Liebestraum No. 3

Today I wanted to share with you a short solo piano piece by Hungarian composer Franz Liszt, called “Liebestraum No. 3” (“Dream of Love”).  I almost (almost) want to issue a personal guarantee that this piece will grab your soul, squeeze it, turn it inside out, and put it back together.  This is probably one of the most popular pieces of music composed by Liszt, and thus it is easy to find performances by the who’s who of the music world.

  • Evgeny Kissin

  • Arthur Rubenstein

  • Liberace

As a bonus I want to introduce you to Daniil Trifonov – a 25-year-old Russian pianist.  In 2011, a few weeks after he won the Arthur Rubenstein competition in Tel Aviv he was awarded First Prize, Gold Medal, and Grand Prix at the Tchaikovsky International Competition in Moscow (this is like the Olympics for musicians).

I’ve never seen anyone be hijacked this thoroughly by music and to internalize it as much Daniil does.  Just watch his face – he laughs and cries, experiences physical pain and joy, and in some moments his face looks like that of Gollum from Lord of the Rings.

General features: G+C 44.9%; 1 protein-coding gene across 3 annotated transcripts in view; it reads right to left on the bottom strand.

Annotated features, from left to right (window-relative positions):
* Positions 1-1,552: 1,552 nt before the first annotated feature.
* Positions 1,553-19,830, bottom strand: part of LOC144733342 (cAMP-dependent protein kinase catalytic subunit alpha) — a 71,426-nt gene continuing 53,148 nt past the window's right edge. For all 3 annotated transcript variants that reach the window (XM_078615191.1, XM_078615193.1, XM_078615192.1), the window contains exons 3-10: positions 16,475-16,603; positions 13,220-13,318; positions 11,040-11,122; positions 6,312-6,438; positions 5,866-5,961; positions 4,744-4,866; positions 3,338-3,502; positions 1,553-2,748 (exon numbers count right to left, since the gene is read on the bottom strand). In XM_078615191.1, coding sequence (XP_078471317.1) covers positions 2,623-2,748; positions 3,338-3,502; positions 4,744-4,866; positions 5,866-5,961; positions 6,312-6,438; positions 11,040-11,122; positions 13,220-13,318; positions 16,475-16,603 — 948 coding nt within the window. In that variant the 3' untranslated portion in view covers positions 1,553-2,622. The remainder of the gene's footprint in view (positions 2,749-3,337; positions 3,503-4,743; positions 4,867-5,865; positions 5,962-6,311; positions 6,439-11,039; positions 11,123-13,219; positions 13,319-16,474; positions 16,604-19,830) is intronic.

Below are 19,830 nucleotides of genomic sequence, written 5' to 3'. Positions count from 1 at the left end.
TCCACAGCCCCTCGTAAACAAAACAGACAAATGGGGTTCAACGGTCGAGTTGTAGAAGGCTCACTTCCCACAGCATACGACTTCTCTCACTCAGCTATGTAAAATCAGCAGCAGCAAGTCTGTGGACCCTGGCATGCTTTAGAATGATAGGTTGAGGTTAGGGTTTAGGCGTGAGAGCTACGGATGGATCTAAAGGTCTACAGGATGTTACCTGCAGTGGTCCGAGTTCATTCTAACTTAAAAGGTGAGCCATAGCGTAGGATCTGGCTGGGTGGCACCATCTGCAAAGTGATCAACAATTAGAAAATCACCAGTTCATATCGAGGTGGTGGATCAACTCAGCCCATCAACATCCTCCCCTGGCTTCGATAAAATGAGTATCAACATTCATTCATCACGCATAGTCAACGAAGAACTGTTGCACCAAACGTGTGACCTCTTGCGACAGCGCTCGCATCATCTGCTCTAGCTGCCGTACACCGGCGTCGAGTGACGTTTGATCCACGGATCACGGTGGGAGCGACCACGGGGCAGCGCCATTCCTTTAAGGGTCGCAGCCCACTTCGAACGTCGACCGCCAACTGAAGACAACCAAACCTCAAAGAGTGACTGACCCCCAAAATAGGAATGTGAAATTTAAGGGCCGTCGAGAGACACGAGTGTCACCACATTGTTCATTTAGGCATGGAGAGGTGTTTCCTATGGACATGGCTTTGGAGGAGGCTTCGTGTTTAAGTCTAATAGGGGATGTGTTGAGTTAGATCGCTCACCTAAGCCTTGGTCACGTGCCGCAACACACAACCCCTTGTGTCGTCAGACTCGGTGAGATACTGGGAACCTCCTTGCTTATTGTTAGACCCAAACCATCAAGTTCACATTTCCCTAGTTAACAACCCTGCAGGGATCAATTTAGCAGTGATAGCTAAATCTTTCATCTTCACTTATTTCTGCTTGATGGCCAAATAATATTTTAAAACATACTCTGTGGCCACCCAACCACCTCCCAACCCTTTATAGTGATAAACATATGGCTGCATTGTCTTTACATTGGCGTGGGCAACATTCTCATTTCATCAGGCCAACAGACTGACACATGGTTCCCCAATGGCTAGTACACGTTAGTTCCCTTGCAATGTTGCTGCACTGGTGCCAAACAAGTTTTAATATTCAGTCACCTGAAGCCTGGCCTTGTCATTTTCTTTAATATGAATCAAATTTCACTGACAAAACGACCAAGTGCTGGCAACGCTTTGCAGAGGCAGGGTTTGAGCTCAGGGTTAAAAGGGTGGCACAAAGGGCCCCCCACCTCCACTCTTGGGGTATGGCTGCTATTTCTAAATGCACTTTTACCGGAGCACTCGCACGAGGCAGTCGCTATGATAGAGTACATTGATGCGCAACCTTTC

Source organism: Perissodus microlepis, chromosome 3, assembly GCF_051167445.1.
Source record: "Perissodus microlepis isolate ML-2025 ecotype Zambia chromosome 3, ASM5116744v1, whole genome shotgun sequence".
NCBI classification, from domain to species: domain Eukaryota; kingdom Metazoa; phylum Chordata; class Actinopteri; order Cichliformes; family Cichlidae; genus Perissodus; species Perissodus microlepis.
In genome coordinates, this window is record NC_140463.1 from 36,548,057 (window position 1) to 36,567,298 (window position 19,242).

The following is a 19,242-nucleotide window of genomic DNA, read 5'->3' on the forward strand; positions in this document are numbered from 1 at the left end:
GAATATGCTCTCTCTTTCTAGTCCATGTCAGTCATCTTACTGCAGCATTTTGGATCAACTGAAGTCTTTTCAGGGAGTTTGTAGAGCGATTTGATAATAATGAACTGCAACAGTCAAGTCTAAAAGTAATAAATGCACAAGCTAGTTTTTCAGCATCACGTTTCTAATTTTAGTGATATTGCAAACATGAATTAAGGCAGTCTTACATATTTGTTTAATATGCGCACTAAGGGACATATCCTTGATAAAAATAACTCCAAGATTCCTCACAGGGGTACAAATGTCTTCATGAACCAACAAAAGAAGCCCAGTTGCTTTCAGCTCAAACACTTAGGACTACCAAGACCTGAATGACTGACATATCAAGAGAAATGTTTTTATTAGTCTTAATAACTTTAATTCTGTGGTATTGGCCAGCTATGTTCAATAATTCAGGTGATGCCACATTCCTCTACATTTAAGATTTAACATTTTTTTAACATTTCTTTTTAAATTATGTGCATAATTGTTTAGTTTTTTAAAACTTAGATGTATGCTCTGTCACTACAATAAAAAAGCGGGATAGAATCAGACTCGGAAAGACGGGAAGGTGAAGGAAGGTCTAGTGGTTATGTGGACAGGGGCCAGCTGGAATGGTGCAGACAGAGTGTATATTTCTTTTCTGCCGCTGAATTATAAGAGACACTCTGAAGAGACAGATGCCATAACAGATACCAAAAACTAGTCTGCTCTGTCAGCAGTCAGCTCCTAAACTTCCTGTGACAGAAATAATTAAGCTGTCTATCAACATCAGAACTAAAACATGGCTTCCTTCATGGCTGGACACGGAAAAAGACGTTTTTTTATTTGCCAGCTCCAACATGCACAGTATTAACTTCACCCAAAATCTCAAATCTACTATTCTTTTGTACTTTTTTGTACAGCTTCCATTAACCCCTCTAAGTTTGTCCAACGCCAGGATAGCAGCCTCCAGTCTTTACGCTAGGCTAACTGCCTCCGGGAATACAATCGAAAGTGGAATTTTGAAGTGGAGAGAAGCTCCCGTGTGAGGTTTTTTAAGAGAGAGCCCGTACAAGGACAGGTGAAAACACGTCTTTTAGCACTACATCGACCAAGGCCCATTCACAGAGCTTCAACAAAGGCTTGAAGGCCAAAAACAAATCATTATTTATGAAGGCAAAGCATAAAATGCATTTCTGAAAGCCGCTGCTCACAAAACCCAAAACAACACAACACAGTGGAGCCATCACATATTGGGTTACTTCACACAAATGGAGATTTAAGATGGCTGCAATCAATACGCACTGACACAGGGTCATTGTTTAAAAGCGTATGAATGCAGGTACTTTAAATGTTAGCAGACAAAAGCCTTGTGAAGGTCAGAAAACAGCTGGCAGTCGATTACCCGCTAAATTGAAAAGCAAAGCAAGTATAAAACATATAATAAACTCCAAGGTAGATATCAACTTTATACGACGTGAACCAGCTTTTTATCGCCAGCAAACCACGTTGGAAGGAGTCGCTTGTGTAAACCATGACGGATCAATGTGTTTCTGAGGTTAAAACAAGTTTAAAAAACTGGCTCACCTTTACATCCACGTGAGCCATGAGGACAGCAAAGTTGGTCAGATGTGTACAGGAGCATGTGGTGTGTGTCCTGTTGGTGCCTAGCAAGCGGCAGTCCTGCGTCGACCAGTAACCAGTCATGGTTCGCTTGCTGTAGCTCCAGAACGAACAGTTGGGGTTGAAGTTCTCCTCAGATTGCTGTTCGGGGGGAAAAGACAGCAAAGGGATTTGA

Rhapsody on a Theme of Paganini

Today I want to share with you Rachmaninoff’s “Rhapsody on a Theme of Paganini.” Niccolo Paganini, Italian violin virtuoso and composer, wrote 24 capriccios for violin – 24 very short but extremely difficult pieces to play. I feel like they were written for the performers, not the listeners – they are as difficult to listen to as they are to play (at least in large doses).

Sergey Rachmaninoff took themes from these capriccios and basically wrote a concerto for piano and orchestra. If you don’t listen to the whole rhapsody, you should at least give variation no. 18 a chance – as my son Jonah said last week, “This is the most beautiful piece of music ever written!”. Last Friday the kids and I listened to probably a dozen different performances of this variation.

Variation 18 – played by Rachmaninoff:

Variation 18 – played by Arthur Rubenstein

Variation 18 – played by Liberace, his own improvised version

Orchestra in 1968. This video is very special for several reasons. First, Stokowski was the conductor when the piece debuted in 1934 with the Philadelphia Orchestra and Rachmaninoff playing piano. You would think his understanding of this music was better than anyone else’s. Second, it gives a very interesting glimpse into the role the conductor plays in the orchestra. My kids always ask me why the conductor matters, and this video answers that question so well: the conductor is the interpreter of the music.

You can listen to the original 1934 recording here.

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